• April 16, 2024

Vaping Industry in Slovenia Mostly Disposables

 Vaping Industry in Slovenia Mostly Disposables

Jure Strasek of the Vape and Puff Shop

The vape industry in Slovenia has quickly gone through several cycles over the past decade.

By Norm Bour

Slovenia is known for its diverse landscapes, giving it its nickname of “Little Europe.” The country, one of the smallest in Europe, is nudged between Italy and Croatia to the south, Austria to the north and Hungary to the east. It is part of the European Union and therefore abides by the all-inclusive Tobacco Products Directive (TPD).

On a recent visit to Slovenia, I visited two vape shops, one in the capital city of Ljubljana and the other in the second-largest city, Maribor, to the north. “Disposables are about the only practical option in Slovenia right now,” said the gentleman at Vape On Shop vapes in Ljubljana, “and taxes have pretty much killed the market for mods.”

Eighteen cents per milliliter equates to about €4.50 ($5.01) for one nicotine shot. To increase the pain, the same tax applies to non-nicotine vape products as well. When you add the value-added tax, that makes smoking a luxury in any form. A package of standard cigarettes is about €4.50, which is reasonable compared to some other countries.

Vape On opened about nine years ago and has ridden the rising tide of taxation in Slovenia as well as competing with outfits in neighboring countries that may be more proximate for some of its customers. Those taxes are scheduled to increase incrementally through the end of the year. Aside from taxes, it is also facing flavor bans, and the regulators want just one flavor—tobacco—to be offered.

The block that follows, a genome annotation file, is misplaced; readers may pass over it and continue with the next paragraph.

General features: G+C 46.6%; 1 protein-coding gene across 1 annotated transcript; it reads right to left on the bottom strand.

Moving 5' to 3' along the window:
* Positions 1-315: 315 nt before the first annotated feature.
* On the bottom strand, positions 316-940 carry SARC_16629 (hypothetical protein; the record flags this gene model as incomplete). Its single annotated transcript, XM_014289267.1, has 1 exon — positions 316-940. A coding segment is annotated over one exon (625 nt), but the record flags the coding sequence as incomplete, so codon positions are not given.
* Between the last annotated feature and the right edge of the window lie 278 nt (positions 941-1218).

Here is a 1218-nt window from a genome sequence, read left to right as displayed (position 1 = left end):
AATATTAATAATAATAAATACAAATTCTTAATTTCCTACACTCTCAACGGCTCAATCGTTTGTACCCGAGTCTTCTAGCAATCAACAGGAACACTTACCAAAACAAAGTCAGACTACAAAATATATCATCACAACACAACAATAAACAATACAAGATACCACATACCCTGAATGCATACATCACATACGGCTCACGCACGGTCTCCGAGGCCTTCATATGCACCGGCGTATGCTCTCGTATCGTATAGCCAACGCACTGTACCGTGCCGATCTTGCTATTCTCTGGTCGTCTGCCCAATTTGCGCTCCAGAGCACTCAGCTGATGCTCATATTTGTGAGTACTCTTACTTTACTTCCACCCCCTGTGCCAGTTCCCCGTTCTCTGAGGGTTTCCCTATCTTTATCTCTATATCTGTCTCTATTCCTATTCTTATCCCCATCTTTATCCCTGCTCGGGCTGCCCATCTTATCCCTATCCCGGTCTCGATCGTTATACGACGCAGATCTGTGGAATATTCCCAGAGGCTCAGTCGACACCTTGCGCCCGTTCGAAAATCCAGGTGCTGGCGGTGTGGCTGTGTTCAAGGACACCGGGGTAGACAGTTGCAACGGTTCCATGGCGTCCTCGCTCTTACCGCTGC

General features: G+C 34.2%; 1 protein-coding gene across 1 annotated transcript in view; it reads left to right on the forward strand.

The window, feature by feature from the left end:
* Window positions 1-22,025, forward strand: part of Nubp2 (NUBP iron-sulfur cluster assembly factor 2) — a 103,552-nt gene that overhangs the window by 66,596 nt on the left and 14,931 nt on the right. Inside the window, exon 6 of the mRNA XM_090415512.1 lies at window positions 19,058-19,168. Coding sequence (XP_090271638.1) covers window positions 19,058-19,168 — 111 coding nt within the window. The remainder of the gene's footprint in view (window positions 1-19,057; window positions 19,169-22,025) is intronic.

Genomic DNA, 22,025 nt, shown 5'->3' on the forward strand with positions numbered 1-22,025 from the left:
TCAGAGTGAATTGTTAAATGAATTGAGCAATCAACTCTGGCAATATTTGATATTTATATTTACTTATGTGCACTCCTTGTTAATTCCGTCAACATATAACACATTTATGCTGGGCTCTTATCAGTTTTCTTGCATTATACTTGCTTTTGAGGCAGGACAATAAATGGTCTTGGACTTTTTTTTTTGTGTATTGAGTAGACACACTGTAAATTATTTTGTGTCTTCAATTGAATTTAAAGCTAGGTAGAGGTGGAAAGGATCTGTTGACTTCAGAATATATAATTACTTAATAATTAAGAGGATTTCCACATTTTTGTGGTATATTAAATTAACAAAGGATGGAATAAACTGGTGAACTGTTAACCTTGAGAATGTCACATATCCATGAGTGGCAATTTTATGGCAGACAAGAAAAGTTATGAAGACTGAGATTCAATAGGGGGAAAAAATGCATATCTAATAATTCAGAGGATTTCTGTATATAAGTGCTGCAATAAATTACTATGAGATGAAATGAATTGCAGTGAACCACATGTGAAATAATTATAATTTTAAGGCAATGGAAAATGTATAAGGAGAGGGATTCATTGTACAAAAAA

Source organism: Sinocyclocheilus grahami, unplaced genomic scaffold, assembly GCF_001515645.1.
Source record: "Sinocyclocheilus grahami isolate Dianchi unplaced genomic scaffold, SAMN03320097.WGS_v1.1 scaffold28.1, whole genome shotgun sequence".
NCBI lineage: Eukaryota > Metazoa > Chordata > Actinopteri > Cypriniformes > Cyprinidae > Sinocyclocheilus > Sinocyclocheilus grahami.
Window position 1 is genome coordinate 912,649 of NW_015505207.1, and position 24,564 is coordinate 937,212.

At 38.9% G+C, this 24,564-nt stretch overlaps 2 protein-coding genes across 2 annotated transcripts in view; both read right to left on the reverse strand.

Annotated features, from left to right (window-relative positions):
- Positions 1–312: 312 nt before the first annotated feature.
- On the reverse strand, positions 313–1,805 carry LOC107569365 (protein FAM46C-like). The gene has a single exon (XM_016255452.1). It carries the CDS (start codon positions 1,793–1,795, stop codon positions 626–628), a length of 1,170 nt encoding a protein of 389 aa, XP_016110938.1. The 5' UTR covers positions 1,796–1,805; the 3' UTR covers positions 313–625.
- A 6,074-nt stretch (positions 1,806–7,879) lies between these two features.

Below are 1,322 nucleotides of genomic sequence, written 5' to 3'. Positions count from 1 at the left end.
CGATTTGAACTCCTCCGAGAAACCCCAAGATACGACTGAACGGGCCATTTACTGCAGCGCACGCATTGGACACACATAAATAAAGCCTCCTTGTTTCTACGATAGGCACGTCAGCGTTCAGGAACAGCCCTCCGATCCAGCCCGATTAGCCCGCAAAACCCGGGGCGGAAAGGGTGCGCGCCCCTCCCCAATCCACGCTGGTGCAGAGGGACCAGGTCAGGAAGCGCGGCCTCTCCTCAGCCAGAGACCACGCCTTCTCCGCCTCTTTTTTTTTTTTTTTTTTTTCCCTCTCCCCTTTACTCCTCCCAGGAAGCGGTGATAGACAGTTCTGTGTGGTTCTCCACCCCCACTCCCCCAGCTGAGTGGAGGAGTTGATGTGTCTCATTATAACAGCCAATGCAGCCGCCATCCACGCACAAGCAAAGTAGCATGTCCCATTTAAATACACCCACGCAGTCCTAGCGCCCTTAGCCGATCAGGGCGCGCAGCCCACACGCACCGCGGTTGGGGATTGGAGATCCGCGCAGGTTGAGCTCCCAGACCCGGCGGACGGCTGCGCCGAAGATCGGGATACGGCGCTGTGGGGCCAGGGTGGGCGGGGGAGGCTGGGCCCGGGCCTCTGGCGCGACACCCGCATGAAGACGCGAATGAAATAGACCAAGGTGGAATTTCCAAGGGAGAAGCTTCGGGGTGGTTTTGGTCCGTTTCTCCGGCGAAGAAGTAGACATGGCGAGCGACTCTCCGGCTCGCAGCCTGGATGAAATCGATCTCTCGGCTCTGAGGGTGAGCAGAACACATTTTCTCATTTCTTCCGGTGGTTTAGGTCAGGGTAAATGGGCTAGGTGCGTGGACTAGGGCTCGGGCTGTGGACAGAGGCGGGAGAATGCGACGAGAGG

“I think the government loses money on combustible cigarettes, and they are trying to get it back through our vape shops,” the shopkeeper confided. “We have some of the highest nicotine taxes in Europe, so that makes it hard to make money.”

During our conversation, a customer came in looking for THC, which is illegal in Slovenia. HHC is acceptable, however. Vape On offers it as a smokable herb as well as in gummy form, but, like many vape shop operators, the shopkeeper was reluctant to sell it, and he kept it hidden.

“I started in vape to help people stop smoking, just like I did,” the shopkeeper said. “I really don’t want to sell products just to get the customer high, which is a common sentiment among the vape shop crowd. He was a lifelong smoker and a 10-year vape converter.”

Moving up to Maribor, I stumbled across one of the coolest vape shops I’d seen in a while—a real crossover since it was a coffee shop as well as a bar.

“We’re pretty new here in this location, and we started as a bar, then added vape,” said Jure Strasek of the Vape and Puff Shop. “All together, we have 14 shops in Slovenia and one in Zagreb, Croatia. The name of the bar is Belidim Bar, and some people come in for one thing, maybe coffee, and now we can offer them choices.”

Walking in was almost a step back in time since many shops I have seen over the years have been low-key affairs. Whereas vape shops from a decade ago were sometimes opulent and impressive, most today are small and more functional. In the entry is the bar area with a curving staircase in the rear, with a crystal chandelier hanging above! If the bar was going for a Victorian look, they succeeded—but I think they were intending to create an air of classiness in the shop, which they achieved too.